A Centre for Life Long Learning programme offering older people opportunities to broaden their skills and interests- one of the first of its kind in the UK and one of the largest worldwide- is celebrating its 25th anniversary this weekend (Saturday, 27 October).
The Learning in Later Life (3L) Programme is currently offering 310 courses in subjects ranging from science, philosophy and languages to art, history and genealogy and has more than more than 4,500 registrations annually.
The programme enables its students to learn new skills and knowledge to add to the experience they have gained throughout their lives, as well as taking part in social and volunteering activities.
The achievements of the Learning in Later Life Programme will be celebrated in an event at the University featuring talks and activity sessions. Keynote addresses will be given by West Scotland MSP and Strathclyde alumna Annabel Goldie and the former Director of the University’s Centre for Lifelong Learning, Lesley Hart MBE.
Dr Rob Mark, Head of the Centre for Lifelong Learning, said: “For more than a quarter of a century, a great many adult learners have been able to benefit from the opportunity to study very many different subjects. The programme has also offered a bridge between the generations, enabling young people to learn from their seniors and older people to learn through engagement with younger people.
“Our programmes have helped many to realise their potential, to consider new career opportunities and to re-enter the employment market. Studying in the Centre has also led to many new friendships, improving the quality of lives and contributing to health and well-being.”
Programme student David Price, from Cardross, enrolled towards the end of a career which he began straight from school, in his father’s roofing business, and ended in the film editing profession. He took courses on the programme in subjects including Scottish studies, modern art and family history research, as well as an independent study of classic yachts on the River Clyde.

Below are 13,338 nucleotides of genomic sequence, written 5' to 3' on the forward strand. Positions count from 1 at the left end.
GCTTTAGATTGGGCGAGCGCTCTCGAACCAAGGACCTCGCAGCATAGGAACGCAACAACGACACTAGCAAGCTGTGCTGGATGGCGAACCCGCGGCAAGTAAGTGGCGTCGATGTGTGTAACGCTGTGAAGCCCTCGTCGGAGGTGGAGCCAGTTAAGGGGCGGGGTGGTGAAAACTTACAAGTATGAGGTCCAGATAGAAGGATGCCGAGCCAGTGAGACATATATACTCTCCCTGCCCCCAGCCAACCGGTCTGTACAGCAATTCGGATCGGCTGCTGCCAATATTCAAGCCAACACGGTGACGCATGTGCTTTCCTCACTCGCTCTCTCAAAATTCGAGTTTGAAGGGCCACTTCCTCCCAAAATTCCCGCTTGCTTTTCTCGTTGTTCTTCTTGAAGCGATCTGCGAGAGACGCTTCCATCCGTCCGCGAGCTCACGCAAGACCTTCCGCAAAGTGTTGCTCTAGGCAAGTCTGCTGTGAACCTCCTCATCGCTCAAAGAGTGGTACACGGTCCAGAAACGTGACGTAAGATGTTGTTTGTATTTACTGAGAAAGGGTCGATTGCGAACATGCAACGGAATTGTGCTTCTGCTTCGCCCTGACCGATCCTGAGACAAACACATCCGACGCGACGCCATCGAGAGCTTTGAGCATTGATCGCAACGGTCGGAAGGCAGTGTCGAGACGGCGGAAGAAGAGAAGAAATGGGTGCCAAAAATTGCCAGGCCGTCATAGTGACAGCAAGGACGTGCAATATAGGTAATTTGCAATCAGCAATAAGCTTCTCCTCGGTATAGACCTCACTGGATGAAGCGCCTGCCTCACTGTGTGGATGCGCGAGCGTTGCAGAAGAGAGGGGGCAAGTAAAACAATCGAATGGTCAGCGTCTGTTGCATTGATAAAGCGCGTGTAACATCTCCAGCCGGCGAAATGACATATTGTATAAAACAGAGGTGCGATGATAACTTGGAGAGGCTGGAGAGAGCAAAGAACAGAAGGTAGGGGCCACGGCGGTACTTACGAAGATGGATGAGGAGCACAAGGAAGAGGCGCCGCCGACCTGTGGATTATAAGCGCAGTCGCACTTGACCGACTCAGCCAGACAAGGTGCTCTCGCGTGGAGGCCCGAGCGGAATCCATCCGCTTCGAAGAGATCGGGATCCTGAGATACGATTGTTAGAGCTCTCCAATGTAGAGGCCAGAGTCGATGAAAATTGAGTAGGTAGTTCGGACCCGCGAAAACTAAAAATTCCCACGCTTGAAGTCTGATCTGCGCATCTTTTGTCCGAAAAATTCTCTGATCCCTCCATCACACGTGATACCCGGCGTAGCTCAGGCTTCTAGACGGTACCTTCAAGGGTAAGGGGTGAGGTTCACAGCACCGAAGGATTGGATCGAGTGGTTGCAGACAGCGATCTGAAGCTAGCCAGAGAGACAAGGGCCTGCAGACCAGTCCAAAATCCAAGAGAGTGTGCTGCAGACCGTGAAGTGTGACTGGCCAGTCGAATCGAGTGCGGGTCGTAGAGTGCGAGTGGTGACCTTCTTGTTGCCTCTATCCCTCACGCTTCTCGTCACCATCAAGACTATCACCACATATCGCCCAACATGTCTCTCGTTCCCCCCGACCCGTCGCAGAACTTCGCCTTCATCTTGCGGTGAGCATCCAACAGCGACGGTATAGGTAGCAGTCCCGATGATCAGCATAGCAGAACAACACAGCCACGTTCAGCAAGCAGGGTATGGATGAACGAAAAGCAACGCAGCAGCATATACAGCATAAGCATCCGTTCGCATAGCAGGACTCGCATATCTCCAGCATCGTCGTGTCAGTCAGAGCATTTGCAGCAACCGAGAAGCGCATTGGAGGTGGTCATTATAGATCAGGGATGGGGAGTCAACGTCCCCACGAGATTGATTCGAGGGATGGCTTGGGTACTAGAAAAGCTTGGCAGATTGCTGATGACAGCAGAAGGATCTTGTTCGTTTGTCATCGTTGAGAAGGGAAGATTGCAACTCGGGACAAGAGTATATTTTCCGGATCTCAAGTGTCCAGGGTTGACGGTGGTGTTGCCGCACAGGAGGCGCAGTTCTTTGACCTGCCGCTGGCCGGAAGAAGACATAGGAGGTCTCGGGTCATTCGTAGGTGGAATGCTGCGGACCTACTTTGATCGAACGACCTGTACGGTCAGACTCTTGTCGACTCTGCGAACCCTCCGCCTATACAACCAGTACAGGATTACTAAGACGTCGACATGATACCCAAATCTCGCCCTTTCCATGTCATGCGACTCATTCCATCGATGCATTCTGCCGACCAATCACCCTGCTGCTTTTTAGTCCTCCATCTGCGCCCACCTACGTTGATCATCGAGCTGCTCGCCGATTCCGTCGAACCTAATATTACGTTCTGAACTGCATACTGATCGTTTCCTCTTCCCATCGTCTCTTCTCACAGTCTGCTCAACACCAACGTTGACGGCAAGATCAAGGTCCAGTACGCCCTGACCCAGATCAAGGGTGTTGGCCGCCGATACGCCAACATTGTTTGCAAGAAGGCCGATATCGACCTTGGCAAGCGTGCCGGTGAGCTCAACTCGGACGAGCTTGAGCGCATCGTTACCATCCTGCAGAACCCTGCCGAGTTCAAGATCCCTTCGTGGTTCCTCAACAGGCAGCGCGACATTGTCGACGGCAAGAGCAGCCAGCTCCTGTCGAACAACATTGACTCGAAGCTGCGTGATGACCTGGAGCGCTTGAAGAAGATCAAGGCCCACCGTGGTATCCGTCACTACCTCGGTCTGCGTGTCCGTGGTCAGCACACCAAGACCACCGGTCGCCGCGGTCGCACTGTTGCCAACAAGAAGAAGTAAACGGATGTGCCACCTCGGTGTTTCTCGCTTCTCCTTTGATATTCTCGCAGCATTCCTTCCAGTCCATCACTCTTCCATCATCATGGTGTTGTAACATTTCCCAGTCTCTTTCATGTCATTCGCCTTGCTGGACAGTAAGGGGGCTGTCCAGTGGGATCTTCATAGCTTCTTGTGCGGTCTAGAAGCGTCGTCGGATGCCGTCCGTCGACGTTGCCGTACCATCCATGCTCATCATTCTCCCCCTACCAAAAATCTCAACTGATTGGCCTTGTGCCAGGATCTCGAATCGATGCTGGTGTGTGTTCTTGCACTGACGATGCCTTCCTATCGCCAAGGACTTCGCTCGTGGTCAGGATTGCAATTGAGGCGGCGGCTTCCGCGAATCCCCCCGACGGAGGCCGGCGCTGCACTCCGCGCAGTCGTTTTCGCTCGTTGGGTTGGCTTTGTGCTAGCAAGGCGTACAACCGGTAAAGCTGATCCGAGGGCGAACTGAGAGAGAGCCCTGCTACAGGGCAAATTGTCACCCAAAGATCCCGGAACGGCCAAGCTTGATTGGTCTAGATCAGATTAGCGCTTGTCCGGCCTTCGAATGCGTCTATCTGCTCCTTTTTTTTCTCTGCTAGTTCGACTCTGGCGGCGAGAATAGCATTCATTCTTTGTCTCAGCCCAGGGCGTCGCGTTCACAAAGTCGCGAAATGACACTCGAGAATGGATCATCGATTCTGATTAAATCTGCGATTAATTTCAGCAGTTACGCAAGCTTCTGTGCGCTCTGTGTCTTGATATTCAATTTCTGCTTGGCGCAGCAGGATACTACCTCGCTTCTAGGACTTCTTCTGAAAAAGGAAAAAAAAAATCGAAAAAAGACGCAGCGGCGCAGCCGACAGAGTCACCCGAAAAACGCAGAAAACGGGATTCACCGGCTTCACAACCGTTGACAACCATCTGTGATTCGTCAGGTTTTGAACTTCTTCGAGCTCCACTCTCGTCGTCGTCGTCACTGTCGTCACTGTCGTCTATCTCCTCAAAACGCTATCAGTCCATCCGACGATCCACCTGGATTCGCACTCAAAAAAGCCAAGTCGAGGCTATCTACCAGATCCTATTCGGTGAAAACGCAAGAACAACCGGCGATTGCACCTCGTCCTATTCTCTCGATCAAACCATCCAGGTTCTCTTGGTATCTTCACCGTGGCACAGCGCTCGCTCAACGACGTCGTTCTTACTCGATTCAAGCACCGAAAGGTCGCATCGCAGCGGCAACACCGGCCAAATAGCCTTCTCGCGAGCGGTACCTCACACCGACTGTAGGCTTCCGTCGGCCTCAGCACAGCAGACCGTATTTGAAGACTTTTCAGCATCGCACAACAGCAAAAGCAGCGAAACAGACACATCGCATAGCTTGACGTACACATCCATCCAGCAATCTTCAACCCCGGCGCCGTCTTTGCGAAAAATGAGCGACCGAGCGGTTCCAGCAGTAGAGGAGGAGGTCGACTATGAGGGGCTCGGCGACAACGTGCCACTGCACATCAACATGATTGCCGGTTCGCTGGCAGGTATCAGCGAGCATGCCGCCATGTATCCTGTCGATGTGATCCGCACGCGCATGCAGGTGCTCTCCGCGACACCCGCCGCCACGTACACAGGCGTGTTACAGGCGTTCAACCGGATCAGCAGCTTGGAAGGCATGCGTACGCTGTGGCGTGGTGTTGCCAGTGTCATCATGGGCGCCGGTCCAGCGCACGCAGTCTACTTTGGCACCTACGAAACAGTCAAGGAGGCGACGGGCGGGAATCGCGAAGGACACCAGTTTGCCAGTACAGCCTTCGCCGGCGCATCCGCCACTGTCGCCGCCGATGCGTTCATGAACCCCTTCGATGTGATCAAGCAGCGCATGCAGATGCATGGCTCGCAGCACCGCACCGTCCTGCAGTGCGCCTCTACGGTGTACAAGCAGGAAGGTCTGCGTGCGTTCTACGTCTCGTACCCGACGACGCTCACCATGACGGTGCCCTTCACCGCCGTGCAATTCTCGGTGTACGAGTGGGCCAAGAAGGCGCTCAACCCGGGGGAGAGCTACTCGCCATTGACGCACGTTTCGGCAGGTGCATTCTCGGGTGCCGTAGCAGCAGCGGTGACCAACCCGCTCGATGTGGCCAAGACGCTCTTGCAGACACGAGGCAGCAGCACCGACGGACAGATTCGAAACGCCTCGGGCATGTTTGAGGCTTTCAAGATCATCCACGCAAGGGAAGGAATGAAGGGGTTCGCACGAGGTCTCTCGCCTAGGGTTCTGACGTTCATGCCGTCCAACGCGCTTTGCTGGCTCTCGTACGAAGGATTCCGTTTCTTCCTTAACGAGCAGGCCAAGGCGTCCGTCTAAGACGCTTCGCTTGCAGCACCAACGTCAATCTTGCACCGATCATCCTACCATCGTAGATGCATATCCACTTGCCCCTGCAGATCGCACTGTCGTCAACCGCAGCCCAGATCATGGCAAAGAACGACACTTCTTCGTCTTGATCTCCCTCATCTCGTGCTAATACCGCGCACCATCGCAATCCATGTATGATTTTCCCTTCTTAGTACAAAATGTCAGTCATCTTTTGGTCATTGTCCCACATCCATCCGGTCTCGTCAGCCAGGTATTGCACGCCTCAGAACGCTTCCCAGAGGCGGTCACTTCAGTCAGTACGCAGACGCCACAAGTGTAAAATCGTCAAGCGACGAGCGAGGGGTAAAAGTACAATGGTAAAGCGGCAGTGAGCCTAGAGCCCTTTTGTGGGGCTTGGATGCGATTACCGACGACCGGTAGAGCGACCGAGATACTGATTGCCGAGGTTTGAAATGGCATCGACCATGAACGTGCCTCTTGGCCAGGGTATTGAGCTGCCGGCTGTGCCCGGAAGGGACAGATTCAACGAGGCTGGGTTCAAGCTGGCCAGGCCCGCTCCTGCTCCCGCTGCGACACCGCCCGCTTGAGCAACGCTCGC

The credits David accumulated, including 10 for his project on yachts, helped him become in 2011 one of the first students to receive a Certificate of Higher Education in Lifelong Learning.
David said: “What is great about the lifelong learning classes is that everyone wants to be there. The knowledge gained and classroom discussion gave a great boost to my confidence.
“I’m sure this played a part in my recently becoming a guide at Dumfries House, where I derive great satisfaction from sharing with others my love of history and Scottish culture, developed during my studies in the Learning in Later Life Programme.”
The event, Celebrating Silver: 25 years of the Learning in Later Life Programme, will be held in Lecture Theatre 1 of the McCance Building, Richmond Street, Glasgow, on Saturday 27 October, from 10am-4:15 pm.
More details on the Learning in Later Life Programme can be seen at http://www.strath.ac.uk/cll/llp/